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Jack from Killaloe
(Roud 9731)
Martin Howley
Fanore, north west Clare
Recorded in singer's home, summer 1975

Carroll Mackenzie Collection

 

Martin Howley

The Irish men and women come and listen to my song,
I’ll sing for you a verse or two I won’t detain you long.
I came home from sea the other day, and a female I did meet,
And she asked me up along with her to a dance in Barrack Street.

Says I my pretty fair maid I cannot dance too well,
For I belong to Killaloe town my parents there do dwell.
I have been those long years out in sea sure I have saved up thirty pounds,
And my friends will be expecting me tonight in Killaloe town.

And as you cannot dance too well sure you might have a treat,
Sure you might have a glass of beer or something nice to eat.
At four o’clock in the evening I will meet you at the train,
And you’ll be sure to call when e’er you come to town again.

When I found her so civil sure it’s then I hired a car.
The children all at once I began to shout and bawl.
The children on the other side in thousands they do say,
“Oh faith Johnny my boy you’ll want a car before you get away.”

We went to the dancehouse, the drinking did begin,
Each madden? after his glass the dancing did commence.
My love and I around the room we tipped a merry tune,
While two pair more were doing the novel jovial around the room.

When the dancing was all over sure to bed I did prepare,
Soon after that I fell asleep the truth I do declare.
My watch and chain and thirty pounds all from me had fled,
And left poor Jack the Sailor stripped naked in the bed.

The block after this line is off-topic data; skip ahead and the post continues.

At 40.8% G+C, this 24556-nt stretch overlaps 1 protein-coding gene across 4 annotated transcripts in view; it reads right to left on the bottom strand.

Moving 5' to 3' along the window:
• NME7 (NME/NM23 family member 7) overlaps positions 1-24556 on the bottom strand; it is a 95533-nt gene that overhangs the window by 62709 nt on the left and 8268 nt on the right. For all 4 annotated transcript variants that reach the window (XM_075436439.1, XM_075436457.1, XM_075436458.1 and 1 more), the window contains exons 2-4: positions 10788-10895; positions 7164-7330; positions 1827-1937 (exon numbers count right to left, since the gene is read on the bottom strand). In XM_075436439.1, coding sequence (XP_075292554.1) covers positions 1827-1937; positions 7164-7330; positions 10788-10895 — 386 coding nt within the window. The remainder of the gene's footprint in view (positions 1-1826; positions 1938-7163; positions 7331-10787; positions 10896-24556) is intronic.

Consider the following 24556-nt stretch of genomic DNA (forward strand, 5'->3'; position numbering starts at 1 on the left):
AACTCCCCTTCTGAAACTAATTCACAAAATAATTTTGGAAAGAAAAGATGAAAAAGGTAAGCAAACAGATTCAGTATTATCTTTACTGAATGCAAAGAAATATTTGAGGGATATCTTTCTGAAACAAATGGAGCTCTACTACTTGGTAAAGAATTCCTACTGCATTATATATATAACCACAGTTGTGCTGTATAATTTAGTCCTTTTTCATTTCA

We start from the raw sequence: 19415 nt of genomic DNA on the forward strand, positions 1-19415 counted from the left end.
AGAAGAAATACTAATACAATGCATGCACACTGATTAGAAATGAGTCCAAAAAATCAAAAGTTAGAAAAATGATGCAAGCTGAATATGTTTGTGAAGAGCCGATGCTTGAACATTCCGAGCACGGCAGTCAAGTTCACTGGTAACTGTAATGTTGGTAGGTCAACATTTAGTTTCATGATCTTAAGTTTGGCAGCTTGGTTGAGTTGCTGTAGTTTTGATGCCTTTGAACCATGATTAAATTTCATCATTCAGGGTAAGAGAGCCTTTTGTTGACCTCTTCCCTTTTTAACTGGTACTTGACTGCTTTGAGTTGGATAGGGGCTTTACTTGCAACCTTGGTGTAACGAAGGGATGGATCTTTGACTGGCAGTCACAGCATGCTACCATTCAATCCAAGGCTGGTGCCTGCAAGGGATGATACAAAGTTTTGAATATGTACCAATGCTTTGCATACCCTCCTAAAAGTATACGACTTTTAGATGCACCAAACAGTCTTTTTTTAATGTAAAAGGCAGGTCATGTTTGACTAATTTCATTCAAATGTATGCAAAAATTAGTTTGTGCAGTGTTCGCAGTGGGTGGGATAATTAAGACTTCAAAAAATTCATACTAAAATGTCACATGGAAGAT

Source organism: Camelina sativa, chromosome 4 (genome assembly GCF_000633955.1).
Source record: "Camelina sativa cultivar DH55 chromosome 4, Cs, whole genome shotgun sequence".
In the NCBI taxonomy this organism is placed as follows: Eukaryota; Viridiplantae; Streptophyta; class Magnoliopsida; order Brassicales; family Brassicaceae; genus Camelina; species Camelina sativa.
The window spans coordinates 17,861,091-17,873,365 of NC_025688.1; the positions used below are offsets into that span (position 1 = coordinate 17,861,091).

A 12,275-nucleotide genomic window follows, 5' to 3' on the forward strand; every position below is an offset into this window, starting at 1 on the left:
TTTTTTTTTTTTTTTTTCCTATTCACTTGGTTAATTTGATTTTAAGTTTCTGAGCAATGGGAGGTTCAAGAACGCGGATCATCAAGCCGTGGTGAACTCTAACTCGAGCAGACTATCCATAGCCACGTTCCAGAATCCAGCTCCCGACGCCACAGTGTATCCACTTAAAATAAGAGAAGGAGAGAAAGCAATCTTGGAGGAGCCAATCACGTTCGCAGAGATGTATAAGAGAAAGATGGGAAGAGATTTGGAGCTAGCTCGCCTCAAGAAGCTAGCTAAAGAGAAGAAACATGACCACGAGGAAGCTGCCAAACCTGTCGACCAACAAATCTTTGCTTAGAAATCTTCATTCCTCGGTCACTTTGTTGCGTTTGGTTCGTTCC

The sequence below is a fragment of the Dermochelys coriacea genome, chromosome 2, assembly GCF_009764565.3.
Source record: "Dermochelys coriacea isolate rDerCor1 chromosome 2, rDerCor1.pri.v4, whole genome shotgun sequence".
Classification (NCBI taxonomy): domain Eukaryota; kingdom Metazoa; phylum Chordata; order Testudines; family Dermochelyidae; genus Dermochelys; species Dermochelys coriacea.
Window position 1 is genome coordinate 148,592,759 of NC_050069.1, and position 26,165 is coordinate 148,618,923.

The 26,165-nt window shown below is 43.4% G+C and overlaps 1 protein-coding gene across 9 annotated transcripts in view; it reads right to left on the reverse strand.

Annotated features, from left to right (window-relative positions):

When I woke to the clear day light what no one I could a-spy,
But a woman’s panty that was hanging out to dry.
I wrung my hands and tore my hair saying, “Alas what shall I do?”
May the Lord be with you Killaloe town I never more shall see you.

The daylight was all over and the dark night coming on.
I put on t’ould vest and panty and wasn’t I a nice young man.
And when I went on board the ship the sailors to me do say,
“Oh faith Johnny my boy since you left here you have been in the family way.”

The sailors says to John, “My boy, I thought it was home you were bound.
I thought you might get a better suit than that for thirty pounds.”
I might have got a better suit if I had got the chance,
But I met a damsel in the street that taxed me to a dance.

I danced my own obstruction the truth I’ll tell to thee,
But I swear a note I’ll never more go to a dance in Barrack Street.
Come all ye loyal sailors a warning take by me,
Beware and choose your company when you go on the spree.
Beware of those comely lassies or you will rue the day,
With a woman’s jacket and panty they’ll fit you out for sea.


“The motif of a drunken man being tricked out of his money and trousers is a well known one in oral tradition, but this particular variant on the theme, where a sailor is the victim, appears to have been only found once (sailors are well-known victims of such tricks in the oral tradition); this was recorded from Elizabeth Cronin's son, Michael, in London in 1954. Quite often it is a tailor who is the victim. Most of the versions are entitled ‘The Tailor’s Britches’ and the Scots have a wealthy merchant’s son who is tricked by ‘The Beggar Wench’.
Martin got this song from a friend called Martin Linnane from Kilfenora."
Jim Carroll

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